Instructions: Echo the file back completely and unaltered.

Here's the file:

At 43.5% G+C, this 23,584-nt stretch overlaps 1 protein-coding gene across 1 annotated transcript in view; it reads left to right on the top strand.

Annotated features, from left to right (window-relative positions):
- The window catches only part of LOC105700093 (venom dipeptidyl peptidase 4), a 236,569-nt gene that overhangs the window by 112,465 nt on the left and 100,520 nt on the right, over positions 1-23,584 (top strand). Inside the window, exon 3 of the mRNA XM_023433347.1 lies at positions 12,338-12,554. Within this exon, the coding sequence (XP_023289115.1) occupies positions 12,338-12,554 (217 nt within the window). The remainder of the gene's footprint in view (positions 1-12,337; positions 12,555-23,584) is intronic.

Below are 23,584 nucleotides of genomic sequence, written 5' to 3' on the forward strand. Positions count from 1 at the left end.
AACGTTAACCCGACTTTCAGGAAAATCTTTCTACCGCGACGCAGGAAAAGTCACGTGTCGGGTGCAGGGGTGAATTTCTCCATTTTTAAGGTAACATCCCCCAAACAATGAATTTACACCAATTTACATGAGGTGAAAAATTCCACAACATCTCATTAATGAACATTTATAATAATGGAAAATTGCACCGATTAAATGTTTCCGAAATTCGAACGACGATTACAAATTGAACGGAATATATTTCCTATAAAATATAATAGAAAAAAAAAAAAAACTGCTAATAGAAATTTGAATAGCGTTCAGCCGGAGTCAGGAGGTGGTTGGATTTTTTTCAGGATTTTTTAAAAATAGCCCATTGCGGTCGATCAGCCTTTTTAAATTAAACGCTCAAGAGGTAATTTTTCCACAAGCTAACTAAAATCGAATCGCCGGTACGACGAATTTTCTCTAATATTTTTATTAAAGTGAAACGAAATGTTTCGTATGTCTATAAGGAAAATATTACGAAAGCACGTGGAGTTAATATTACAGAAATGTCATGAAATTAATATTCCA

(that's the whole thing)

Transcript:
At 43.5% G+C, this 23,584-nt stretch overlaps 1 protein-coding gene across 1 annotated transcript in view; it reads left to right on the top strand.

Annotated features, from left to right (window-relative positions):
- The window catches only part of LOC105700093 (venom dipeptidyl peptidase 4), a 236,569-nt gene that overhangs the window by 112,465 nt on the left and 100,520 nt on the right, over positions 1-23,584 (top strand). Inside the window, exon 3 of the mRNA XM_023433347.1 lies at positions 12,338-12,554. Within this exon, the coding sequence (XP_023289115.1) occupies positions 12,338-12,554 (217 nt within the window). The remainder of the gene's footprint in view (positions 1-12,337; positions 12,555-23,584) is intronic.

Below are 23,584 nucleotides of genomic sequence, written 5' to 3' on the forward strand. Positions count from 1 at the left end.
AACGTTAACCCGACTTTCAGGAAAATCTTTCTACCGCGACGCAGGAAAAGTCACGTGTCGGGTGCAGGGGTGAATTTCTCCATTTTTAAGGTAACATCCCCCAAACAATGAATTTACACCAATTTACATGAGGTGAAAAATTCCACAACATCTCATTAATGAACATTTATAATAATGGAAAATTGCACCGATTAAATGTTTCCGAAATTCGAACGACGATTACAAATTGAACGGAATATATTTCCTATAAAATATAATAGAAAAAAAAAAAAAACTGCTAATAGAAATTTGAATAGCGTTCAGCCGGAGTCAGGAGGTGGTTGGATTTTTTTCAGGATTTTTTAAAAATAGCCCATTGCGGTCGATCAGCCTTTTTAAATTAAACGCTCAAGAGGTAATTTTTCCACAAGCTAACTAAAATCGAATCGCCGGTACGACGAATTTTCTCTAATATTTTTATTAAAGTGAAACGAAATGTTTCGTATGTCTATAAGGAAAATATTACGAAAGCACGTGGAGTTAATATTACAGAAATGTCATGAAATTAATATTCCA